The fossil Coqui from Puerto Rico receives the title of the oldest Caribbean frog


Researchers attribute a 29 million-year-old partial arm bone fossil to the genus Eleutherodactylus. An ancient frog that could resemble this reconstruction was less than half an inch long. Credit: Jorge Veles-Huarbe

The vibrant twitter of the shell frog, the national symbol of Puerto Rico, has probably sounded in the forests of the Caribbean for at least 29 million years.


New study published in Biology Letters describes the fragmented frog arm bone in the genus Eleutherodactylus, also known as rain frogs or coquís. The fossil is the oldest record of frogs in the Caribbean, and, oddly enough, it was discovered on an island where shells are most popular.

“This is a national treasure,” said David Blackburn, curator of the Florida Herpetology Museum and lead author of the study. "This is not only the oldest evidence of a frog appearing in the Caribbean, but also one of the frogs that are the pride of Puerto Rico and associated with the large Eleutherodactylidae family, which includes Florida's invasive greenhouse frogs."

Jorge Veles-Huarbe, assistant curator of marine mammals at the Los Angeles County Museum of Natural History, discovered a fossil on a river exposed in the municipality of San Sebastian in northwestern Puerto Rico. Veles-Juarbe and his colleagues, who had gathered earlier on this site, discovered fossil seeds, sea cows, turtles with a side neck and the oldest remains of burning and rodents in the Caribbean, dating back to the early Oligocene era, about 29 million years ago.

However, “there have been many visits from which I went empty-handed over the past 14 years,” he said. "I have always kept my expectations not too high for this series of exposures."

Coqu & amp; # 237; fossil from Puerto Rico receives the title of the oldest Caribbean frog

The frog’s fossil arm was found in Oligocene sediments along a river in the municipality of San Sebastian. Credit: Jorge Veles-Huarbe

On this trip in 2012, he combed the deposits for half a day without much luck, when he caught sight of a small bone, partially exposed in the sediment. He examined it with a lens.

“At the moment, I could not understand what it is,” said Velez-Juarbe. "Then, as soon as I got home, cleaned it with a needle to see better, and checked some recommendations, I realized that I had found the oldest frog in the Caribbean."

Ancient Coca crowds out fossil amber frog discovered in the Dominican Republic in 1987 for the title of oldest Caribbean frogWhile amber fossil was originally estimated to be 40 million years old, scientists now date Dominican amber about 20-15 million years ago, Blackburn said.

Based on genetic data and family trees, scientists hypothesized rain frogs He lived in the Caribbean during the Oligocene, but did not have any fossil evidence. Small, light bones of frogs are often poorly preserved, especially in combination with the hot humid climate of the tropics.

Comparing a single bone fragment with a genus or species is "not always an easy process," said Veles-Juarbe. It may also depend on finding the right expert. His search for help in identifying the fossil turned out to be empty until his visit to the Florida Museum in 2017, where he was once a doctoral student.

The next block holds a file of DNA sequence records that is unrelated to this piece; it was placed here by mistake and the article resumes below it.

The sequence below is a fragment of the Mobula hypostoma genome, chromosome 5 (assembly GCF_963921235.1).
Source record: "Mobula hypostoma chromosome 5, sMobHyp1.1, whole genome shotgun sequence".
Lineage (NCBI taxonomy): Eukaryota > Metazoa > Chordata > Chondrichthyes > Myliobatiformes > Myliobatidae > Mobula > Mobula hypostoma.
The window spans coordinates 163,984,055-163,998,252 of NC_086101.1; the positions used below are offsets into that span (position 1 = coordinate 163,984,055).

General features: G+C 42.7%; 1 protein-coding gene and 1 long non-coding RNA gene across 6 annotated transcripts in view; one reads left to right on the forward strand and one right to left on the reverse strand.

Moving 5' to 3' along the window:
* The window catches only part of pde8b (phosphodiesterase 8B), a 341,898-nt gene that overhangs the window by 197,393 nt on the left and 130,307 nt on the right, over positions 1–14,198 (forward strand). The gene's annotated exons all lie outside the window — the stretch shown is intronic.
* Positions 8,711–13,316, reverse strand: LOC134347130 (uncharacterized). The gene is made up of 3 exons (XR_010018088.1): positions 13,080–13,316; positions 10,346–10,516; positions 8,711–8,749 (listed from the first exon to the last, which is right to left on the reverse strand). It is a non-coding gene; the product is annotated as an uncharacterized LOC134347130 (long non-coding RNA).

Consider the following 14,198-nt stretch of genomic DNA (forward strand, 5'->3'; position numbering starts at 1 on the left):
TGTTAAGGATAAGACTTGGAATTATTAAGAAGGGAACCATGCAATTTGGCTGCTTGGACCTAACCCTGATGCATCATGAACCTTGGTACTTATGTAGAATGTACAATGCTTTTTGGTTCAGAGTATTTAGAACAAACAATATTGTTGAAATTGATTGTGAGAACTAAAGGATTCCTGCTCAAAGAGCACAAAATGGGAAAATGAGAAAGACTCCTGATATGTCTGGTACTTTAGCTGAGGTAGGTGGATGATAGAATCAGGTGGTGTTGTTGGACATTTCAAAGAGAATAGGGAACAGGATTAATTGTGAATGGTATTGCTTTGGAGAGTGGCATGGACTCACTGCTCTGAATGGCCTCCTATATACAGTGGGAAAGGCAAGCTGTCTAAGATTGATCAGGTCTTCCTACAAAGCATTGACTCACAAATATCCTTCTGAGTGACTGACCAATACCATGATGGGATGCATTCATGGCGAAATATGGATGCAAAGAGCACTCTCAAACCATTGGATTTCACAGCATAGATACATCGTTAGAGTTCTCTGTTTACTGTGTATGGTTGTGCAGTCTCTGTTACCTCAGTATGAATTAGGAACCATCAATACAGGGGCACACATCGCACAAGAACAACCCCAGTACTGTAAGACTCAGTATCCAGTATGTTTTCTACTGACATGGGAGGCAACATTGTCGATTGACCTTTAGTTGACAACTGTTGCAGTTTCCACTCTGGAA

Coqu & amp; # 237; fossil from Puerto Rico receives the title of the oldest Caribbean frog

Today, frogs in the genus Eleutherodactylus, which include the common shell, dominate the Caribbean, varying in different shapes and sizes. This fossil shows that they have been in the region for at least 29 million years. Credit: Alberto Lopez Torres

“I need to talk to Dave about the projects, and the rest is history,” he said.

Perhaps, having arrived to the Caribbean for the first time on rafts from South America, frogs of the genus Eleutherodactylus dominating in the region today, numbering about 200 species.

“This is the most diverse two-order group in the Caribbean,” Blackburn said. “They diversified into all these different specialists with different shapes and sizes of the body. Several invasive species also come from this genus. All this raises the question of how they should be so. ”

One partial arm bone may not tell the whole story of coca evolution, but this is only the beginning.

“I am very pleased that little by little we will learn about the wildlife that lived in Puerto Rico 29-27 million years ago,” said Velez-Juarbe. "Such findings help us unravel the origin of the animals that we see today in the Caribbean."


Amber fossils are the oldest evidence of the appearance of frogs in tropical rainforests.


Additional Information:
The earliest record of Caribbean frogs: fossil coca from Puerto Rico, Biology Letters, royalsocietypublishing.org/doi….1098 / rsbl.2019.0947

citation:
The fossil Coqui from Puerto Rico receives the title of the oldest Caribbean frog (2020, April 7)
retrieved April 7, 2020
from https://phys.org/news/2020-04-coqui-fossil-puerto-rico-title.html

This document is protected by copyright. Other than honest deals for private study or research, no
Part may be reproduced without written permission. Content is provided for informational purposes only.





Source link

Leave a Comment